Project Team Says, ‘Show Us What You’ve Got’

Jennifer Bronson, BSN, RN, right, outcomes coordinator for cardiac progress at Boone Hospital Center, talks to a Cerner representative. | Photo by Karen Stewart

September 15, 2014 - Work continues to select a core clinical system solution (electronic medical record) to provide enhanced access to patient information by physicians, nurses and other clinicians, while supporting improved quality and safety.

“Requirements Validation Day,” held in May, brought together more than 200 individuals from across BJC, including 65 physicians. This group created over 60 scenarios for potential vendors to consider.

Three vendors moved forward in the selection process - Allscripts, Cerner and Epic. These organizations came to St. Louis in August to demonstrate their response to those BJC-specific scenarios.

Almost 400 individuals from across BJC and Washington University School of Medicine participated in these “demonstration days.” Attendees’ feedback is being used to help make the final decision on one core clinical solution to be used across BJC.

Each vendor held sessions over two days on topics such as physician documentation, nursing and interdisciplinary transitions, case management, pharmacy, pediatrics, radiology, informatics and quality reporting, medication management, and others.

Attendees chose the sessions that applied to their discipline, and attended the same sessions with each vendor to compare. They rated the vendors after each session and provided feedback.

“This is awesome,” says Sheri Engel, MSN, RN, a clinical nurse manager at Barnes-Jewish Hospital. “I have seen people who hold a variety of positions participating. Demonstration Day gives us a quick snapshot of what the vendor can do and provides more in-depth information between the sessions.”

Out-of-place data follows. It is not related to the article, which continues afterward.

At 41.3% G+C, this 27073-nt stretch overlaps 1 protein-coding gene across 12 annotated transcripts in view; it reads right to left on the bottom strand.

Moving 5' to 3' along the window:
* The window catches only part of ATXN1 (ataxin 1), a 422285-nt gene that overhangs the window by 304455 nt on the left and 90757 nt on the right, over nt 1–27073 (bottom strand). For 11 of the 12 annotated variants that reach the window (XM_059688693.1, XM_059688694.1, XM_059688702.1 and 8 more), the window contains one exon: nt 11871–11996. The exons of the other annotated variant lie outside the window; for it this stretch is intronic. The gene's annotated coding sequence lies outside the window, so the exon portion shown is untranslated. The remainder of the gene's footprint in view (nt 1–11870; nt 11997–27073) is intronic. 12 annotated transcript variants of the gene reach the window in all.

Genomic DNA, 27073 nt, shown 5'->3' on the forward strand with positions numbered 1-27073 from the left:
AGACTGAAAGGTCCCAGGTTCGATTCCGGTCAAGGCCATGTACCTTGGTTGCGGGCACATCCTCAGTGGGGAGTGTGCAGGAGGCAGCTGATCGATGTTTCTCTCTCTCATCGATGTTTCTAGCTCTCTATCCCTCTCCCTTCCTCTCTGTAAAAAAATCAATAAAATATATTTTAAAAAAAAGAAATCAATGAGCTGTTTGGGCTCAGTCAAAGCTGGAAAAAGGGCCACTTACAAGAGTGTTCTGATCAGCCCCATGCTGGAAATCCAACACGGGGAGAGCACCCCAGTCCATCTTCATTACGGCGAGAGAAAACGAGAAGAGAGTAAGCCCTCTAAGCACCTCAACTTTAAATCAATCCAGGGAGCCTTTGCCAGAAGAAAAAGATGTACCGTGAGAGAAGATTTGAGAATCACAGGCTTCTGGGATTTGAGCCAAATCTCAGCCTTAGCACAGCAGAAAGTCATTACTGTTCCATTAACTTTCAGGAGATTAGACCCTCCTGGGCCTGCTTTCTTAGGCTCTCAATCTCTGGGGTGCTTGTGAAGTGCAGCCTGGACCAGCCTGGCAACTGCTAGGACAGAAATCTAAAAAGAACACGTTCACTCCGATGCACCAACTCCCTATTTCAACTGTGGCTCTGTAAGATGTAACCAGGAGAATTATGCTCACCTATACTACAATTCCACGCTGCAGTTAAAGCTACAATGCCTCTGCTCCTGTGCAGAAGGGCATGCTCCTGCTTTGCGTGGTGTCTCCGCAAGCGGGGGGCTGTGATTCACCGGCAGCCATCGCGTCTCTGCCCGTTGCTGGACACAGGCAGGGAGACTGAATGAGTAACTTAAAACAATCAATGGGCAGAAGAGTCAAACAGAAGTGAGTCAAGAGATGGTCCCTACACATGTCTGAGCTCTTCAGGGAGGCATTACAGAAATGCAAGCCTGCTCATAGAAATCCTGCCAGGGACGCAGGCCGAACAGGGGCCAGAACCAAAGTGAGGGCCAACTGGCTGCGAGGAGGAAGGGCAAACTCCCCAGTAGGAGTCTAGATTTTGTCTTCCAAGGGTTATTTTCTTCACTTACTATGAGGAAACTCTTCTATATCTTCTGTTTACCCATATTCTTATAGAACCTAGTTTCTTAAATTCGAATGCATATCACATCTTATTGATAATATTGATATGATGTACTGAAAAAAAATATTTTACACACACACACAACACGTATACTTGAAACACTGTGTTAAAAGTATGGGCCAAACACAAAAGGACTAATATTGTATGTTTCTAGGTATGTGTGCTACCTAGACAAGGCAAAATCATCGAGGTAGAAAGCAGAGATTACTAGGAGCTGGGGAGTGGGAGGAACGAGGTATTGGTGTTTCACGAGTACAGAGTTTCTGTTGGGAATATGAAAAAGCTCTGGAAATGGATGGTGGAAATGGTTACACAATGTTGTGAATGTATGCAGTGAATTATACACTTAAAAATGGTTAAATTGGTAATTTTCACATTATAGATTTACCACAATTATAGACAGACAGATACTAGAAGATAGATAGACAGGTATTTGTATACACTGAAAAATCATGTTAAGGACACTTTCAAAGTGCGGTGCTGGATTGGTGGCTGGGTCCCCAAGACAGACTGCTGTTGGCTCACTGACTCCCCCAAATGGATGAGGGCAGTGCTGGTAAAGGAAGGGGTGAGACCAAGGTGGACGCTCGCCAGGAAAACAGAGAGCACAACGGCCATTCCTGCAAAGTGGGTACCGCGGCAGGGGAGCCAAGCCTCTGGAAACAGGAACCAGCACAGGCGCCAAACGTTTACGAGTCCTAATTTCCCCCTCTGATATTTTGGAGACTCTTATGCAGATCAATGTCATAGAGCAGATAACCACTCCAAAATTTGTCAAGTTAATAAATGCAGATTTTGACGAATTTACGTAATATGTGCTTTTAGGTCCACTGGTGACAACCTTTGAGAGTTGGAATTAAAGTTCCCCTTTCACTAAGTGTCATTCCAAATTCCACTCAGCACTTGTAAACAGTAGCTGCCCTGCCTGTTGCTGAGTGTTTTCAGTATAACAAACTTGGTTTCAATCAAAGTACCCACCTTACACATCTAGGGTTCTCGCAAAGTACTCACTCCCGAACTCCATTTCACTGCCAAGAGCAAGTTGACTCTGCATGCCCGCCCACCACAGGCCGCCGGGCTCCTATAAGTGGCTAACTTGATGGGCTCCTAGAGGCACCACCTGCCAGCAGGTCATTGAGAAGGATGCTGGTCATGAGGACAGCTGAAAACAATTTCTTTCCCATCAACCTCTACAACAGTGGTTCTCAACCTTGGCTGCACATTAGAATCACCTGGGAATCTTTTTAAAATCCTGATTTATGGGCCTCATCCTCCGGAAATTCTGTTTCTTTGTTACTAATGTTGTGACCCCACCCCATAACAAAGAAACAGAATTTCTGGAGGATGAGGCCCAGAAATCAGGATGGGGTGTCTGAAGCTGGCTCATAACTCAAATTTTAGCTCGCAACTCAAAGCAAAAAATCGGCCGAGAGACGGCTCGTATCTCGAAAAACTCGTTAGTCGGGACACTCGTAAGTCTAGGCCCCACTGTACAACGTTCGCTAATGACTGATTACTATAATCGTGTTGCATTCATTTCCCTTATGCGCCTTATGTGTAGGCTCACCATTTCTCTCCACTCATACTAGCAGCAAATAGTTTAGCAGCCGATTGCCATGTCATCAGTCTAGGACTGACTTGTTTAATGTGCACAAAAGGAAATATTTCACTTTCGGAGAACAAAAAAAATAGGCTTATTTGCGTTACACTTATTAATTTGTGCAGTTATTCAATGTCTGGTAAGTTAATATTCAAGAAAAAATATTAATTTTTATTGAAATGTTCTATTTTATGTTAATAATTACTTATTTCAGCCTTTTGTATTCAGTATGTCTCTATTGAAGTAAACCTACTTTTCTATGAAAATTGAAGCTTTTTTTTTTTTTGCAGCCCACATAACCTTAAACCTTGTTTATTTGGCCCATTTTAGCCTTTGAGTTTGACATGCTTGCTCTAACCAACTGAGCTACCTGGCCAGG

Classroom presentations were supplemented with a hands-on lab area where participants were encouraged to spend one-on-one time with a vendor subject matter expert. They explored the system in a more in-depth manner and showed how it would impact workflow.

Sandy Morris and Tammie Edwards, both accounts receivable coordinators with the central business office of BJC Medical Group, spent time looking at the business side of the medical records systems. “Often these things are geared just toward the hospitals,” Edwards says. “We love the hands-on session and how they are spending time with us individually to answer our questions.”

“It was interesting and encouraging to see close to 400 invitees turn out each week, for three weeks in a row, to review and assess the functionality that the three vendors had to present,” says Cherodeep Goswami, project lead. “The first-hand feedback from the participants will be important for us as we start outlining the strengths and weaknesses of these products.”

The core clinical system project was launched in January to find a documentation system that will provide enhanced access to patient information while supporting improved quality and safety. The goal is to select a vendor by the end of 2014.

“The entire process has been well organized and inclusive of key stakeholders throughout the organization,” says Jacqueline Randolph, MBA, BJH ambulatory services director. “Feedback from leaders, physicians and staff is critical to the success of this project and is taken seriously by the committee. This is important work, and when it’s for our patients, we have to get it right.”

“I thought these demos were very well planned, implemented and attended, and I learned a lot,” says Mitchell Botney, MD. “I heard many different opinions as to why this vendor was better for this function - say, revenue management - and another person would say this other vendor was better for another function, such as CPOE. When we collate all the opinions, we will be able to determine if a consensus was established.”